I think the obvious reason that nobody has tried stripping with CA is that it just doesn't make good sense. The bond from a spot-weld job isn't likely to be as good as with other glues, the handling is more difficult and the cost is off the charts when compared. If you've never built a stripper, you may also not yet understand that the more solid the unglassed core is, the easier it is to handle it and do some of the post-stripping, pre-glassing work. There is a constant stream of posters (and has been for a decade or more) thinking about building their first stripper and while still in the planning stage, re-writing various parts of the process. There is certainly nothing wrong with new ideas, but I have yet to see one build a better boat and all too often, their new method just gets them in trouble when all they really needed to do was follow existing directions.
Hi Todd -
I understand the points you are making. While I didn't go deeply into my background - as a big boat sailor, I "played" in a catamaran class that was considered "developmental". Several boats in the class were strip built, but there were also several built using two plywood panels joined along the keel and "bent" into a semi-circular below water line shape. At the time (mid-late 1980's) these 1/8 plywood hulls - some glassed both sides, some with a plastic honeycomb core, came in at weights well below 300 lbs. all up except for skipper. Today, similar boats, 8 foot wide instead of 11 feet, and full carbon fiber composites are seeing weights now below 200 lbs. ! Thus having been involved in high speed multihull racing in a class where new ideas had to be tried to stay ahead in the weight race also made new technology and new methods very critical. All that said, I am only pointing out that a "strip build" is new for me - but only at full size. Epoxy is a product in which I am well versed - both in repair as well as in new construction. I use exclusively WEST System products since being introduced to them in the mid/late 1970's.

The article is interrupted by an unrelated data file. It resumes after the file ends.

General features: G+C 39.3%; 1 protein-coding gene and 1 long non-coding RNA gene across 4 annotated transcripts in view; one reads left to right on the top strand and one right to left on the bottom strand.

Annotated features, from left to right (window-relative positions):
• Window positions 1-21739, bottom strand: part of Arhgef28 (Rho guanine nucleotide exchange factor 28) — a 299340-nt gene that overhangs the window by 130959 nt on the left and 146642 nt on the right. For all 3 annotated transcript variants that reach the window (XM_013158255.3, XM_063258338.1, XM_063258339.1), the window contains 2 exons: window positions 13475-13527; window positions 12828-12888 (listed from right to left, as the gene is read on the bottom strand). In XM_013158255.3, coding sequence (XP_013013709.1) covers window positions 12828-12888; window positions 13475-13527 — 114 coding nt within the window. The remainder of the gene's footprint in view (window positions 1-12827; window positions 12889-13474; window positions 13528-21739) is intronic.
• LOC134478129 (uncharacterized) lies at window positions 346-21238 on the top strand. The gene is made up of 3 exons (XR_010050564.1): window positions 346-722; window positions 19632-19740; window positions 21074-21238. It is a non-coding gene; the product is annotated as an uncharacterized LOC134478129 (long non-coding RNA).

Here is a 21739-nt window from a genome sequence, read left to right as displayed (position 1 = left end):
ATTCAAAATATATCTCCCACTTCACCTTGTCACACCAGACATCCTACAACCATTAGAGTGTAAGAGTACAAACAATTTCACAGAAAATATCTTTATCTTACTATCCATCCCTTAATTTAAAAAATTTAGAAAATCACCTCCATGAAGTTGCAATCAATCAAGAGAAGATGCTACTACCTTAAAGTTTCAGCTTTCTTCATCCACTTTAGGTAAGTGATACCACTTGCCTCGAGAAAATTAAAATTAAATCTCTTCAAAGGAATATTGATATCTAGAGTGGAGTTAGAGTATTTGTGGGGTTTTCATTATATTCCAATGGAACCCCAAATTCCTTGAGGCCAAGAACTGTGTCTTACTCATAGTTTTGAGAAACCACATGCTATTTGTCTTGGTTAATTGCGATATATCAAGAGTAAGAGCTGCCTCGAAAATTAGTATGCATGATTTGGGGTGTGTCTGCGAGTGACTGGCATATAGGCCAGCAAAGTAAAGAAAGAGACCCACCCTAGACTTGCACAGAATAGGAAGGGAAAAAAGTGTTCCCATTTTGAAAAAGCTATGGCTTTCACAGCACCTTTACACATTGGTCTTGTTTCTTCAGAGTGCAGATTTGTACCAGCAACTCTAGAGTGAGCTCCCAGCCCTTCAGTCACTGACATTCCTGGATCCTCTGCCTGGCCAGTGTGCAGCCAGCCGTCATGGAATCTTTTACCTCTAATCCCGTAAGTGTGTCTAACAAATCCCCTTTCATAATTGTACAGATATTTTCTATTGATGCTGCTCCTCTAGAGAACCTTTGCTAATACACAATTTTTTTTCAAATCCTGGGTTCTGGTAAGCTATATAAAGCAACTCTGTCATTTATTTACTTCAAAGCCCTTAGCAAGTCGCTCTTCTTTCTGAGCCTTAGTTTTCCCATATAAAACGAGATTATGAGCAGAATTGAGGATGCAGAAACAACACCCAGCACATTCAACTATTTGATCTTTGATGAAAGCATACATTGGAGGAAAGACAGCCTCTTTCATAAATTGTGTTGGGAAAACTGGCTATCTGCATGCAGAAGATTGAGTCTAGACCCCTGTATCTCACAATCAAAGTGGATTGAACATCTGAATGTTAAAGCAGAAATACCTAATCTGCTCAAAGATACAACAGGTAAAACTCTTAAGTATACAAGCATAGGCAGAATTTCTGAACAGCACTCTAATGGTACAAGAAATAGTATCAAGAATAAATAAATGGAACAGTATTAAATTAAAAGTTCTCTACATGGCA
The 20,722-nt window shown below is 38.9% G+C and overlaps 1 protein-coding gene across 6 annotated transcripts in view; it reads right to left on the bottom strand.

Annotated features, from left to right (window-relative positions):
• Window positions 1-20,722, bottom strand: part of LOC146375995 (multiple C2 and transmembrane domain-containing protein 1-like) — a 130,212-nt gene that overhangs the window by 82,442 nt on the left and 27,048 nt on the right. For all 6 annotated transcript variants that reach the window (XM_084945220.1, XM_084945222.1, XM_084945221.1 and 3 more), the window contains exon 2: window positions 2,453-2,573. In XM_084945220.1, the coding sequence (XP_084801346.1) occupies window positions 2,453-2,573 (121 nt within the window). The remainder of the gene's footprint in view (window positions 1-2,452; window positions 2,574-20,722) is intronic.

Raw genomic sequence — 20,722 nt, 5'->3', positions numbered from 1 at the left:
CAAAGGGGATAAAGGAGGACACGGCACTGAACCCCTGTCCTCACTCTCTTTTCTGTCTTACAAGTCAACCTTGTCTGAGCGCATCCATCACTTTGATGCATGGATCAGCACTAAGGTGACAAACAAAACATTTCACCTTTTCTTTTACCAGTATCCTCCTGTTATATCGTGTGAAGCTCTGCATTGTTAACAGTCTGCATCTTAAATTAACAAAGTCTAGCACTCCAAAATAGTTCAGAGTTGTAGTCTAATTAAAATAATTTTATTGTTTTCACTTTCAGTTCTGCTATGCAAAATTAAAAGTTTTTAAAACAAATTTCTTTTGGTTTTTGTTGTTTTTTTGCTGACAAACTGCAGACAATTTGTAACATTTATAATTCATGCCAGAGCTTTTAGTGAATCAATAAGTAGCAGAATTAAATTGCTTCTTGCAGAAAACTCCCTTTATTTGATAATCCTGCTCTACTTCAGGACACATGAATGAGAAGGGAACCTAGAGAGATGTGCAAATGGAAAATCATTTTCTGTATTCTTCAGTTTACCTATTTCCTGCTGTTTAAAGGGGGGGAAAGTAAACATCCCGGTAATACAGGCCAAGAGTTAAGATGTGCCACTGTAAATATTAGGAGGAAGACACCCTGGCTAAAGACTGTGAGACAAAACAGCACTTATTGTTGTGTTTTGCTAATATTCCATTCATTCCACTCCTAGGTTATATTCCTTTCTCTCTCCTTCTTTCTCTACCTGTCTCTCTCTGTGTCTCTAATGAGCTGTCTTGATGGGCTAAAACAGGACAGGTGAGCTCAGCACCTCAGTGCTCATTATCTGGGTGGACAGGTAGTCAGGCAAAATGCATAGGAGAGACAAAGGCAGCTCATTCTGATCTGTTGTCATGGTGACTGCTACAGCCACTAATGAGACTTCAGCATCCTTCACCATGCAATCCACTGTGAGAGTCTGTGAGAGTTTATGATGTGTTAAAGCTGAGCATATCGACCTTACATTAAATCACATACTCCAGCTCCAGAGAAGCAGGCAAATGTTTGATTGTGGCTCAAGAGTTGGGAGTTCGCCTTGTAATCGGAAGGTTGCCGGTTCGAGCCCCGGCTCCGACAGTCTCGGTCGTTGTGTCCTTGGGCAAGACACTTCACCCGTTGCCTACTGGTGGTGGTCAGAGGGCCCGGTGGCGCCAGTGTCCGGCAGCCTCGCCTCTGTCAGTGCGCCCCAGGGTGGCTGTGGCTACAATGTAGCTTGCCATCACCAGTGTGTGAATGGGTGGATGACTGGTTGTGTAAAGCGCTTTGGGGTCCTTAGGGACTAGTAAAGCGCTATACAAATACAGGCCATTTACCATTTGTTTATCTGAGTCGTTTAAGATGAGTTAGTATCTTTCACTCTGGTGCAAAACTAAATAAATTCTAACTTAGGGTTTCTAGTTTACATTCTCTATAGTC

When I referenced "wicking" - I have used a method where "neat" epoxy (straight from the cans), is thinned using alcohol or acetone to a near-water consistency. This thinned product (NOT recommended or endorsed by the Gougeon technical squad ) is brushed liberally on the raw/bare wood or plywood. Preheating the wood first, then applying such a thin coat, results in a fast and pretty through saturation and penetration - without any unnecessary weight. As the wood cools, it also helps pull the thinned epoxy into pores and voids. Again I note for anyone reading this post - thinning epoxy in this manner is something that Gougeon's technical staff (WEST System) does NOT subscribe to or recommend. I only make it a point here to further explain that both the proposed CA glue, followed by a water-thin epoxy coat after fairing is what I was considering.